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Supplying images

1. Images such as pen drawings and line illustrations, which do not contain shades of grey or colour, should be supplied as 1-bit images, commonly referred to as 'line art' or 'bitmap'. The resolution should be in the range of 600-1200 dpi (dots per inch). These images may appear slightly jagged when viewed on the computer screen, because the screen is very low resolution compared to the image. Printing these images to your laser printer will demonstrate their quality.

2. Images such as photographs which contain shades of grey and colours, should be supplied as 300 dpi. There are many kinds of image formats that can be used, JPEG and TIFF being most common. When using JPEG, always use the highest quality settings available. If file size is not an issue, then TIFF is preferred for its ability to retain full image quality. In general, there are very few limitations on the formats that can be supplied, but it is extremely important to note the following with regards to the physical size of the image.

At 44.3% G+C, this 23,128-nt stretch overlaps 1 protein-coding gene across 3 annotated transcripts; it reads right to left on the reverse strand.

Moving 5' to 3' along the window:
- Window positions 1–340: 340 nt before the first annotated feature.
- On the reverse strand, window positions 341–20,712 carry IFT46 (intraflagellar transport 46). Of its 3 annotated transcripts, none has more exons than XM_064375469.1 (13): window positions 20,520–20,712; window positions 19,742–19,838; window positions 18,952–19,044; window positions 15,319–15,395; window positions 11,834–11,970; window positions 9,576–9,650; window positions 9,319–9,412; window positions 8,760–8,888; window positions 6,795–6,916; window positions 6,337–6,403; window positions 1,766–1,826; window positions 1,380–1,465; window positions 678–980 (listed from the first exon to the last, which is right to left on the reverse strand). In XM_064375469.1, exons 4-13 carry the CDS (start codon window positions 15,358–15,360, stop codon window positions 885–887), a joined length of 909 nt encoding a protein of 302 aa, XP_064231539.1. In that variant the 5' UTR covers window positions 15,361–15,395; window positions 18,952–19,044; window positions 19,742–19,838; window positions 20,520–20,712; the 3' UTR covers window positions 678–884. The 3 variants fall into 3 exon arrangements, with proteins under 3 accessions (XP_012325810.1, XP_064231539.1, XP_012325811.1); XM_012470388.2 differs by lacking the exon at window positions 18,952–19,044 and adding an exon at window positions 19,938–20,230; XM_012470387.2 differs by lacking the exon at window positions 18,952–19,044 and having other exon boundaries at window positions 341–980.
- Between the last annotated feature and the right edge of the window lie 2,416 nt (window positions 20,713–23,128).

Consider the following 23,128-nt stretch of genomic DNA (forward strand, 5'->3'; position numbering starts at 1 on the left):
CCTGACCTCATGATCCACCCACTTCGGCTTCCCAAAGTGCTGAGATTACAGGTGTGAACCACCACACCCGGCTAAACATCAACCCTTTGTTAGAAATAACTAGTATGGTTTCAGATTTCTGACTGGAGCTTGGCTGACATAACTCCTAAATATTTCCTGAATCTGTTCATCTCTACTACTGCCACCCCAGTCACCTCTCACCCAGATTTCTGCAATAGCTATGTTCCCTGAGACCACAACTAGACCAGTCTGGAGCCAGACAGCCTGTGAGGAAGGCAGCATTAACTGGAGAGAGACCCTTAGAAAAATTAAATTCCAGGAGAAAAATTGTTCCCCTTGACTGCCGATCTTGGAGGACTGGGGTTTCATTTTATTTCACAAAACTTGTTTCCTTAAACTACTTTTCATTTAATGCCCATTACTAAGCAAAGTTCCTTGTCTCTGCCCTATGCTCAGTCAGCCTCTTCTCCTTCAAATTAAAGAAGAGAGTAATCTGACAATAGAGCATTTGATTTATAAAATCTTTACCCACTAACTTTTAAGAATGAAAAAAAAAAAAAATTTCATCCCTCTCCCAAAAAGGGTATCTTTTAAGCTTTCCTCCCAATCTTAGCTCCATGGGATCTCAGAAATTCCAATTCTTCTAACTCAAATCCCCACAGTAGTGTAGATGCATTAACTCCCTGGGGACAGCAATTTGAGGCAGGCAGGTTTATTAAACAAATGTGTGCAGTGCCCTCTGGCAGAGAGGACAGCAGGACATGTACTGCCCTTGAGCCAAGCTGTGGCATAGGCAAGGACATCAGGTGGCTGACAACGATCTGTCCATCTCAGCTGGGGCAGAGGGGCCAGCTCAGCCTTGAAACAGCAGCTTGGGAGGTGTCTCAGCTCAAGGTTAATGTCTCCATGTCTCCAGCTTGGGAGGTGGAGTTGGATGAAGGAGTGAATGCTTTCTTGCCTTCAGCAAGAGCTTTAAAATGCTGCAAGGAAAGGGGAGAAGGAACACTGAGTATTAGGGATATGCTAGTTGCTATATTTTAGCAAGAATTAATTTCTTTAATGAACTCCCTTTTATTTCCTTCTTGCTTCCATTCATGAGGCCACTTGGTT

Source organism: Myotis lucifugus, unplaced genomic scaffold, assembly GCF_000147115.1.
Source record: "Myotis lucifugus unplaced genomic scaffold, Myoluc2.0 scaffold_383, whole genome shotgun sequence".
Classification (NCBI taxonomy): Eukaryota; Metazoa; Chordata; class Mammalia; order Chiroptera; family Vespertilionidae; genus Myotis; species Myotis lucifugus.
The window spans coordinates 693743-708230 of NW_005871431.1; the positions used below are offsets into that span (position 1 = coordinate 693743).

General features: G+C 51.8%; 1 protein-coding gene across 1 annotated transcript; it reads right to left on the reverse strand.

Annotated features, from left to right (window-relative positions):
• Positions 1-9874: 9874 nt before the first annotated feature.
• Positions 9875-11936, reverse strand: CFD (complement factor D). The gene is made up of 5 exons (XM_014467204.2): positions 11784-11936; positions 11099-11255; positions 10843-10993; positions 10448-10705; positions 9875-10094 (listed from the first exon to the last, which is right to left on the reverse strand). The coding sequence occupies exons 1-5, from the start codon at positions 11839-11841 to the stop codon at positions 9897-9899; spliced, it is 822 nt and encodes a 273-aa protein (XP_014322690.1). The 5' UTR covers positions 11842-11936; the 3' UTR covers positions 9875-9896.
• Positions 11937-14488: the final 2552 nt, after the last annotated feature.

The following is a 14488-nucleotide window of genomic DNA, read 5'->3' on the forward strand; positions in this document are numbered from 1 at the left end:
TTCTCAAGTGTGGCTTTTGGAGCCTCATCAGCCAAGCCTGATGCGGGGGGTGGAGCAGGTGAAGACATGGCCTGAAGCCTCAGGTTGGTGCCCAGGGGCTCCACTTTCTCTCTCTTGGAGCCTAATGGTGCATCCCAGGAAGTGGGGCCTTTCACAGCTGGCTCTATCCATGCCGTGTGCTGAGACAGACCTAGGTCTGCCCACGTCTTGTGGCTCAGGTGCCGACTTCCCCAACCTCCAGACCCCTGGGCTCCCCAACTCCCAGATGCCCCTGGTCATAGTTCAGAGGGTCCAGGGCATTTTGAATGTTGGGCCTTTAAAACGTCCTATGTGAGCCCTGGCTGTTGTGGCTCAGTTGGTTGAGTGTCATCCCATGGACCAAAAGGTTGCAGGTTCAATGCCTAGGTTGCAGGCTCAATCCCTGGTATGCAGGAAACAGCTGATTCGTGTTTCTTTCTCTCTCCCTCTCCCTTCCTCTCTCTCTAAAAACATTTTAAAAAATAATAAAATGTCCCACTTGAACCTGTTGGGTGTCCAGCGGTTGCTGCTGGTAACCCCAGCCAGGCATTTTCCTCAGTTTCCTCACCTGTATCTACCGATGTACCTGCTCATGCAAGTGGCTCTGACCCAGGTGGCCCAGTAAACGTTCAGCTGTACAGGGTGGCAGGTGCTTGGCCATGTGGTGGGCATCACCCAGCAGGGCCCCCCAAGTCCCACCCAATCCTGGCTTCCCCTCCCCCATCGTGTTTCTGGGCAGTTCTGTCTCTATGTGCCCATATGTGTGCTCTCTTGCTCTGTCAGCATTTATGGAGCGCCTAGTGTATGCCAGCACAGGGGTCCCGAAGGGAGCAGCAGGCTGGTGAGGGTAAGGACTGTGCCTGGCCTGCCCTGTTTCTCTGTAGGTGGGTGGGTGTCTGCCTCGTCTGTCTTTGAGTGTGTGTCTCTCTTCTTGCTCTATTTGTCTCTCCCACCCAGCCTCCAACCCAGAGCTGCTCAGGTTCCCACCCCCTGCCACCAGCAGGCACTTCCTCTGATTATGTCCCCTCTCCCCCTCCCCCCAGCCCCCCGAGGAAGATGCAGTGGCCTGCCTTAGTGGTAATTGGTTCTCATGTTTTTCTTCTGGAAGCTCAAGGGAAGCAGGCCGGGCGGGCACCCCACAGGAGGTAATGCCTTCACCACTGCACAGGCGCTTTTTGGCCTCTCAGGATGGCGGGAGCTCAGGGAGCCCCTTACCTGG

One important thing to note regarding image resolution is that size and resolution are inter-related. An increase in physcial size will result in a decrease in resolution. The opposite is also true. In practice, the final size of an image---the size it will be printed at---will determine the resolution of the image. For instance, if you have an image that is 3cm x 3cm at 300dpi, and that image is to be printed at 6cm x 6cm, the 'effective' resolution of the image is actually 150dpi, which is too low for quality printing. Output the image to a printer to examine its size to make sure it is large enough at 300dpi. High-end printing on high-grade paper may require a resolution higher than 300dpi. Some low-quality paper will require a resolution of 240dpi, and this should be considered an absolute minimum.

Images downloaded from the Internet are not usable. While the image may look fine on the screen, the effective resolution of the image is around one quarter (25%) of the size it appears on the computer screen. Unless the image has been specifically sized for printing, which is extremely rare, images downloaded from websites are not usable.

Note: This explanation is for non-professionals and should not be used for teaching purposes. While the information is correct, more in-depth explanation is required for professional use. Contact Simon Paterosn at Bookhouse if you require addtional details